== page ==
The next minute, there was a blurred, swift flurry of motions and then the conference room was full of 30-year-olds to 60-year-olds gazing solemnly at him. Maybe he was drunk. Maybe his arch-nemesis had put some drug in the morning upma. He wasn’t even sure he was real at this point. He noticed Mr. Banerjee sitting diagonally opposite to him, smiling.

The chair at the head of the table was occupied by a burly, confident man. He stared at Aaradhya as if judging him for his sins, while the latter thought about how if Simba the lion had a human counterpart this huge man would be him. The man looked away at the gathering and spoke. “The committee is now complete.” 

Aaradhya was baffled. “Wha-”

“All will be explained, kid. I hope you’ve noticed that you’re the youngest member here, the second youngest one is-” the man nodded at a 20-something guy wearing a dark hoodie, sitting at the far end, watching everything quietly, “-him. This here is the most clandestine committee of all time. You, Aaradhya, are now part of The Guild.”

“I’m not sure I’m supposed to be here. And I’m probably not the perfect guy…”

“Oh, we’ve seen you at work. You’re in the perfect position to be one of us. You understand how exactly money, and the world, for that matter, works, and that is a good enough criteria for us. And though you have a lot to learn,” The man cleared his throat conspirationally to hush down the murmuring that had grown around the table, much to Aaradhya’s indignation, “you shall be just fine. We were all chosen at your age, brought in by a mentor. There have been exceptions, however”, another glance at the far end, “but yeah, it’s all good.”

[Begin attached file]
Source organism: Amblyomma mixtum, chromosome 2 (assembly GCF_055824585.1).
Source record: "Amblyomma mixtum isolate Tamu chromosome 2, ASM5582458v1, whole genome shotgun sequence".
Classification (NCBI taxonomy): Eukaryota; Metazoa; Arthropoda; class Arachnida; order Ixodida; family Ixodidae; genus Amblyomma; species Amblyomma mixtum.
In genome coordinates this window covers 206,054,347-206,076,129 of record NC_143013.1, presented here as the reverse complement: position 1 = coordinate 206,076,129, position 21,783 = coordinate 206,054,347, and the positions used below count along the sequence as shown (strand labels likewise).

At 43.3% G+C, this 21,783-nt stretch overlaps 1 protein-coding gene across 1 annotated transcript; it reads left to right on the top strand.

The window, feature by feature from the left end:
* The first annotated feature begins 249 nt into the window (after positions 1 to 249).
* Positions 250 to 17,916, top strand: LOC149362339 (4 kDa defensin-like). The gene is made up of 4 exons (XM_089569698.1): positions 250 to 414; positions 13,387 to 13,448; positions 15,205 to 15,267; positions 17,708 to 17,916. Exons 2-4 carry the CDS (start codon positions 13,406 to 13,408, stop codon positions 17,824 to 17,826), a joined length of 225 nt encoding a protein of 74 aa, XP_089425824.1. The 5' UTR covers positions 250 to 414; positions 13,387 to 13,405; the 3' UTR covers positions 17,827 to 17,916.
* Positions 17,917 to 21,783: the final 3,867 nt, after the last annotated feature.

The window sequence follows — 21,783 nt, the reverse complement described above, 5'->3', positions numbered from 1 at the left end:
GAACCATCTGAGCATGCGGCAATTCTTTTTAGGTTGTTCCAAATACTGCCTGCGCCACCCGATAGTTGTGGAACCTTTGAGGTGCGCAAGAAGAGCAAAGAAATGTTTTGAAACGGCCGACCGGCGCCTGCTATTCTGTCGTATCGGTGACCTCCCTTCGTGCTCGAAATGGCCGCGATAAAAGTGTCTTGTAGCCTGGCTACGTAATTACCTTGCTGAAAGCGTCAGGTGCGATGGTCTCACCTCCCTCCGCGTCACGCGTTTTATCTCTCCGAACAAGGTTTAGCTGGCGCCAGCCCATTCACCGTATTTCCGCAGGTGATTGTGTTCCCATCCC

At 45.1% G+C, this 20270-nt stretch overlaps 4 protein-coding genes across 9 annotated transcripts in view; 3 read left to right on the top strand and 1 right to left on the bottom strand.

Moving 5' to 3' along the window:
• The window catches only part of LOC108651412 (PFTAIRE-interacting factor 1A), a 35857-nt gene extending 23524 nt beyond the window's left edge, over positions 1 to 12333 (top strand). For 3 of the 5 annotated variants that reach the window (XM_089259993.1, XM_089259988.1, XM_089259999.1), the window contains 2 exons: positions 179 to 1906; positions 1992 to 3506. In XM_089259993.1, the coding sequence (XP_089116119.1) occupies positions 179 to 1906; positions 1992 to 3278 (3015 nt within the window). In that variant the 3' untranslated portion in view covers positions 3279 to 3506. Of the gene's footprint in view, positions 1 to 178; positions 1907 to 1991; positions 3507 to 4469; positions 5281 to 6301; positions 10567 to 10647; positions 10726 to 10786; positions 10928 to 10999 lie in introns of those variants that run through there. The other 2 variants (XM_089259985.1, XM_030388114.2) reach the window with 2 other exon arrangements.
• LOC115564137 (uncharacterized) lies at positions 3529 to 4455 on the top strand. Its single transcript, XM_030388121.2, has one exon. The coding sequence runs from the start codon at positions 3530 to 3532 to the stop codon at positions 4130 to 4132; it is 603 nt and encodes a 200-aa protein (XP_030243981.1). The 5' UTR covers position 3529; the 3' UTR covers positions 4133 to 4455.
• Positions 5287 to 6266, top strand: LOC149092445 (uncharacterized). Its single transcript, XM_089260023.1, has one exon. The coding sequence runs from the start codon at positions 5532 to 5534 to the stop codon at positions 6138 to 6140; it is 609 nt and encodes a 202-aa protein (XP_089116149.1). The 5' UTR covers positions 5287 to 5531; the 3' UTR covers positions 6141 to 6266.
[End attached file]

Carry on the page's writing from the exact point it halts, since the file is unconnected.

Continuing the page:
“And what are we…um…The Guild, supposed to do, exactly?”

The smart Simba man laughed, as if it was a very naive question, and the answer was but obvious. “Why, save the world!”

Aaradhya squinted from behind his glasses, and then many things happened at once. Mr. Banerjee tapped his wristwatch, the Simba guy nodded, another flurry of motion and all the people disappeared. Aaradhya was left alone, watching the empty chairs around him, feeling lonelier than ever, his mind a harsh kaleidoscope of what not…


What the hell do you think you’re doing, Aaradhya!?!” And all of a sudden Aaradhya was aware of a stinging heat on his neck and he was back in class, drooling off to sleep, and the math tutor was screaming at him…

“Uh.. I need to talk to Mr. Banerjee?”

“What?”, scoffed the tutor. “He called in sick today.”

“Oh.” So it was all just a figment of his imagination, like that time he had envisioned Mother Teresa in a sheer cloth…

Disappointed, Aaradhya left school early after telling his teachers he was feeling sick, and cycled back home. His parents were at work. He entered the hall, went straight to the kitchen, and gulped down half a liter of cold water.

He returned to the hall, only to find Mr. Banerjee, looking fit as hell, sitting in the couch, grinning up at him. Aaradhya staggered at the rush of images in his brain.

“You! The door…the room…the people…”

“Yep. All real. Sit down. I have something for you.”

“Sure, I think I’d better sit down. What is it?”

Mr. Banerjee’s face turned serious. “Are you up for it?”

Aaradhya thought about his bland life and the numerous times he’d wondered about snorting cocaine off the school principal’s tits. He shuddered.

“Oh, I am. I definitely am. So what do you have for me?”

Mr. Banerjee leaned forward with an expression less suited to a professor than to a superspy, and cracked another toothy smile. “An assignment.”


[Note: everything here is fictional apart from the main character and the thinly veiled existential scorn. Thanks for reading.]


4 thoughts on “Summertime Madness